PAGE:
U.S. Pat. No. 5,666,103 to Davis teaches of a system for towed motor vehicles that uses a radio-controlled repeater of the tow truck signals, but the controller requires a hard-wire attachment to an existing signaling system assumed to be on the tow vehicle. This system is dependent on the existing turn signal, brake light, and tail light systems of the tow vehicle, and is not a self-contained and independent system that can be actuated by the driver of the vehicle directly without other equipment. Its use would be not practical to use as a removable system.
U.S. Pat. No. 4,859,982 to Seaburg teaches of a magnetic mount, battery-operated turn signal for use in the towing of a disabled motor vehicle. Again, this system requires a hard-wire attachment to an existing signaling system on the tow vehicle, and could not function as a stand-alone system on a vehicle that does not already have a signaling system, cannot be actuated by the driver directly without other equipment. It would also require adding extensive wiring and additional equipment to the vehicle for it to function at all. As taught, this art would require an unacceptable amount of time to disassemble from the vehicle, and require that the car wiring be altered, and would not easily detach from the vehicle if desired.
SUMMARY AND ADVANTAGES OF THE INVENTION
This system solves for the first time, by a unique combination and synergy of technologies, the ongoing challenge of vehicle lighting improvements and presents an enormous safety improvement. Most importantly and unique to this system, this is accomplished without modifying the antique vehicle's body or wired electrical system, leaving the car original, preserving the value of the vehicle, while providing modern lighting safety for both the vehicle and driver.
The system being introduced here is the first to overcome all of the present challenges that have kept antique vehicle owners from upgrading their vehicles to modern lighting.
Several novel advantages and objects of the invented system are described herein:
- a) it provides a quickly removable vehicle signal system for antique vehicles that do not have them and or where the vehicle owner was unwilling to install wired lamps;
- b) it includes as an alternative to, or in combination with the item above, a modified light bulb for installation in existing bulb sockets on antique vehicles that can receive a plurality of signals via radio control, changing, for example, a tail lamp bulb into a radio-controlled turn signal. This is an extremely beneficial system component because it allows the use of existing holes, lights, and sockets on the antique vehicle (if present) to be used for new signaling functions which the vehicle may not have had at manufacture;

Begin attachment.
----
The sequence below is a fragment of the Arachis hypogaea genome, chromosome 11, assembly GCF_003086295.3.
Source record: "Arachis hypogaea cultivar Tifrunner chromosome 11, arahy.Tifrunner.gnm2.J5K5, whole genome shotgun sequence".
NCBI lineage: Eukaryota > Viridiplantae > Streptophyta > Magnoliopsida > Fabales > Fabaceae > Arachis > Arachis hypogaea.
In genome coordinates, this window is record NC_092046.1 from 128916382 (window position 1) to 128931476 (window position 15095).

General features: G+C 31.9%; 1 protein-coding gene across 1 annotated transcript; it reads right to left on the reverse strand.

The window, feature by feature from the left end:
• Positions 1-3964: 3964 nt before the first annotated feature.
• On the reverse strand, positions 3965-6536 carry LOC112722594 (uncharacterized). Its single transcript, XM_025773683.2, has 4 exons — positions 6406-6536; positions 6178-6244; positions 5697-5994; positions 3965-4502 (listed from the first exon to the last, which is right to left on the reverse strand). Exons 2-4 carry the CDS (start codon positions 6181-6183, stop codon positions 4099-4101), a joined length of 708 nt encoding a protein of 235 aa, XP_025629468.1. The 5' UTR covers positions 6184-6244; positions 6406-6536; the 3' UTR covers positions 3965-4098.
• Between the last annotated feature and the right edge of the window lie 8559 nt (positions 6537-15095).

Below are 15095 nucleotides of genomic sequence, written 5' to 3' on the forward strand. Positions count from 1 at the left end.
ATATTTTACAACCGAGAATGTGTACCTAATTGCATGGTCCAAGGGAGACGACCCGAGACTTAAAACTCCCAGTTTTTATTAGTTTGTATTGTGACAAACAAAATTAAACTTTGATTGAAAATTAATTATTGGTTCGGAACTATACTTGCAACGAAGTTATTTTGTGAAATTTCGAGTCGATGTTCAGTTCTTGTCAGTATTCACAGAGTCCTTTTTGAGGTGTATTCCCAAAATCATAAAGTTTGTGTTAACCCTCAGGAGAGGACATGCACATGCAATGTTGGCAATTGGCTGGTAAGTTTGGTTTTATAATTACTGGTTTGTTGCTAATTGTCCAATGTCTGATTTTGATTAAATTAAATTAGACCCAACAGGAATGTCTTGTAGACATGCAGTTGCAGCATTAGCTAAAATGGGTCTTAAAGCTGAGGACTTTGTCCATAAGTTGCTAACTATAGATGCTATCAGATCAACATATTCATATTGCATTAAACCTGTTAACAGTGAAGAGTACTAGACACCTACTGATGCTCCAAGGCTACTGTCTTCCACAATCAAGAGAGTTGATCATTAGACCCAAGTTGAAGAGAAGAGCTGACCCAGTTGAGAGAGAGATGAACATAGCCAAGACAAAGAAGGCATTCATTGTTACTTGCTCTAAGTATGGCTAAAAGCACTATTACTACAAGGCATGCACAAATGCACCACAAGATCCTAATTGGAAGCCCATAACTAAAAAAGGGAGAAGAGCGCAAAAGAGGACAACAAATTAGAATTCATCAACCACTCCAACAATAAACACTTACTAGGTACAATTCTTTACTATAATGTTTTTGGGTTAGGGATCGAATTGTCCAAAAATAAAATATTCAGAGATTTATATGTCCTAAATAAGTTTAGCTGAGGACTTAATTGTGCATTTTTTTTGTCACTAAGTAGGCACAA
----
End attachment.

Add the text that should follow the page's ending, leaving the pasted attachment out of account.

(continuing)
- c) it provides safe vehicle illumination and indication of driver intent using modern day high power light emitting diode (HPLED) lighting and other improvements to antique vehicles that would otherwise not have them;
- d) it provides high-efficiency, low power LED lighting arrays that can produce an effective signal which can be used for approximately 500 miles of vehicle driving on a single charge;
- e) it provides vehicle signaling and control without spoiling the aesthetic originality or physical altering of the vehicle, such as drilling of the vehicle chassis, replacement or cutting of wiring harnesses;
- f) it provides a removable vehicle signaling system that warns the driver of conditions in the system that would result in driving without the signals in working order, such as non function of a bulb, low battery, etc;
- g) it provides an inexpensive, non-obtrusive solution to well recognized and long-standing antique vehicle lighting deficiencies which are well known in the hobby;
- h) the entire system can be removed in minutes to maintain the originality of the vehicle when not being driven, providing the best of originality and safety;
- i) it provides great economy because the system can be used on multiple vehicles owned by the collector, and requires the purchase of one system, rather than a system for every vehicle owned, which has tremendous marketing value.
With the chosen system components placed on the vehicle, (FIGS. 1,2,3) the system logic begins when the vehicle operator actuates the signal controller while driving, sending a unique digital signal to the digital radios on the transceiver bulb lamp (FIG. 2) and or to the removable signal lamp (FIG. 3) to indicate the vehicle's presence and or intent to turn. An auxiliary transceiver controller may also actuate the system (such as a remote brake sensor etc.)